ADELAIDE (Reuters) - BHP Billiton’s (BHP.AX) petroleum chief executive left the door open to the possibility of a write-down on the company’s U.S. shale gas assets on Monday, but defended their long-term value.
The company will review its assets at the end of the fiscal year on June 30, BHP chief petroleum executive J Michael Yeager told reporters in a briefing on Monday.
“If we have to take an accounting snapshot here, we hope everybody knows that we’ll take another accounting snapshot in the future and whenever those circumstances are changed, that whatever action we take now, may get reversed later on,” Yeager said.
BHP bought the Fayetteville and Petrohawk shale gas assets last year for a total of $17 billion. Shale gas prices have halved since the acquisitions, and analysts say the world’s biggest miner could write down the value of the assets.
But Yeager said the long-term value of the assets was still high.
“When you have something like this, where the resources are definitely in the ground, the market is the largest in the world, it will go forward, prices are recovering and the long-term view is irrefutable that this is going to be valuable.”
BHP has said that one of the big advantages of the Petrohawk business is that it has liquids as well as gas, so the company has been focusing on drilling the oilier parts of the its assets.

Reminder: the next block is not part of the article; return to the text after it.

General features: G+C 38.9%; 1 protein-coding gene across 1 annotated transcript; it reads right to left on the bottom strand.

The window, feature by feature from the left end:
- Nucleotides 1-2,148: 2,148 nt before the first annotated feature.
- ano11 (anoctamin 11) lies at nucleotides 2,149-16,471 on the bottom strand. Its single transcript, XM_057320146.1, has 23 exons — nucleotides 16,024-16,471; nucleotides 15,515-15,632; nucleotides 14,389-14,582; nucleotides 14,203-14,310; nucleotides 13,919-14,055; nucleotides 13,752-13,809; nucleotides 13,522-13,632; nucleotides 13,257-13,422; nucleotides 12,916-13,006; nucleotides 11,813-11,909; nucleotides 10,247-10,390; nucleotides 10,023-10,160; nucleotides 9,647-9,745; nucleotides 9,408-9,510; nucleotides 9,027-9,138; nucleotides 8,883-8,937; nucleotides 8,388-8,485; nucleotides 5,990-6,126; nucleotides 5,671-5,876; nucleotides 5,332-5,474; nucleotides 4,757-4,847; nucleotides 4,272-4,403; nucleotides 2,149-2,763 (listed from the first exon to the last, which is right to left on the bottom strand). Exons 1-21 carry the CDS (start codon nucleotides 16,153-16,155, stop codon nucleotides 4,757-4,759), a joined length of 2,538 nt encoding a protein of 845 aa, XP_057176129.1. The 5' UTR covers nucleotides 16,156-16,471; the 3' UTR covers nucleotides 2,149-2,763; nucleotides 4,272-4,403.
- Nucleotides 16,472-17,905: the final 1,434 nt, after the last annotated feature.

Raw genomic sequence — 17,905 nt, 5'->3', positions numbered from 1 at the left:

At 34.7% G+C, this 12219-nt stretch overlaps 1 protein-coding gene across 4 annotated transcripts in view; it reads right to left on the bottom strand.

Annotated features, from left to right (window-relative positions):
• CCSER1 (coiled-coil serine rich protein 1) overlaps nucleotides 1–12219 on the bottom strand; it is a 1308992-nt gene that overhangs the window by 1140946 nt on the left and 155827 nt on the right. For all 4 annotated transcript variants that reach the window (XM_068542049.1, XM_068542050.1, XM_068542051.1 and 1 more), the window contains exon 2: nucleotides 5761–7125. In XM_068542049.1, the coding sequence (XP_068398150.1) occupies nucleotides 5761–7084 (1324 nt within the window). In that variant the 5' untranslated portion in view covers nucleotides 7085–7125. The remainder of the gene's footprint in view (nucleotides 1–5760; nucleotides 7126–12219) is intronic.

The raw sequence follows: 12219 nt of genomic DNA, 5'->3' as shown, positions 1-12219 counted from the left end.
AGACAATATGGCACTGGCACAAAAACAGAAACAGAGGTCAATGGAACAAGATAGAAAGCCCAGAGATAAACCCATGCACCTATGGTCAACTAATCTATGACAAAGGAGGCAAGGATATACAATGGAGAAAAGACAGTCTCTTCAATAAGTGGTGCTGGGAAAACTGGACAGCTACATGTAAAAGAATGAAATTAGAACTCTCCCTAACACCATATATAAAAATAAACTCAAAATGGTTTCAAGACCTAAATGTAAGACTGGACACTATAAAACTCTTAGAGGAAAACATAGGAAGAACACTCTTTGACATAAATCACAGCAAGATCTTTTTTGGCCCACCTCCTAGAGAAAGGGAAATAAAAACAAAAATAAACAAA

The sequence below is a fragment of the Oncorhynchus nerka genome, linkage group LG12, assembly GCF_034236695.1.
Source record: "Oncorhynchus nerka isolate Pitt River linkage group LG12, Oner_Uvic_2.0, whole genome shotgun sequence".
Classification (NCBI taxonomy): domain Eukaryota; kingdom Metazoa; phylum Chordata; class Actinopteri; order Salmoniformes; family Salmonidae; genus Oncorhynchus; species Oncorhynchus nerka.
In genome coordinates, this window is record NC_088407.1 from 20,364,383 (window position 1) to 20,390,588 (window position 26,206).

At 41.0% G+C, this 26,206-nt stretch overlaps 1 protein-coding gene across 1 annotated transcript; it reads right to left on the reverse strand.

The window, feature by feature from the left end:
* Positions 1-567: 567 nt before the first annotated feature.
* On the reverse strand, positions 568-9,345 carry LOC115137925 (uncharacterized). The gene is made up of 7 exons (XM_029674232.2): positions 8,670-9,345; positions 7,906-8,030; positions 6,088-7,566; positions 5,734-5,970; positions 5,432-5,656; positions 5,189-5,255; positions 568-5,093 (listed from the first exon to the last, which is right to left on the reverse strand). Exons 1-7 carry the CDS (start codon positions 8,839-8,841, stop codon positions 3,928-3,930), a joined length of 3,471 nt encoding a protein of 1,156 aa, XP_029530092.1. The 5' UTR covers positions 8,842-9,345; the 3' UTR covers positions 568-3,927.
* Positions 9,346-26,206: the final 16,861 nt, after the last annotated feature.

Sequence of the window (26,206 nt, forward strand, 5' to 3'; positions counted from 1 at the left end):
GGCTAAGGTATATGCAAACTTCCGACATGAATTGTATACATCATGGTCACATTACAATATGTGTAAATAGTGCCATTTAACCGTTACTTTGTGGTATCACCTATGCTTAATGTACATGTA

Oil prices at near $100 a barrel are much higher than gas prices in the United States, making gas plays with high oil liquids content potentially more lucrative.
“Any near-term downward view on gas and its value as a part of this has been more than offset by the liquids,” Yeager said, adding that the company will likely spend only slightly less than what it had planned to on those assets.
“We will end up spending this year in the U.S. onshore a little less than the $4 billion that we (said previously), mainly as a result of backing off from the gas, but I think it’s safe to say we’ll spend more next year than we’ve spent this year,” Yeager said.
“Our approach is the same as everybody else‘s,” he said in a presentation at an industry event earlier. “We’ll scale back, reduce rigcount and wait.”
The company’s Eagle Ford basin assets could produce 300,000 barrels of oil equivalent per day (boepd) in five to six years, he said in a presentation earlier on Monday. Of that, 150,000 bpd would be oil liquids.
BHP Billiton’s Permian basin acreage could produce another 100,000 boepd in 3 years, he added.
Additional reporting by Simon Webb; Editing by Jonathan Hopfner and Himani Sarkar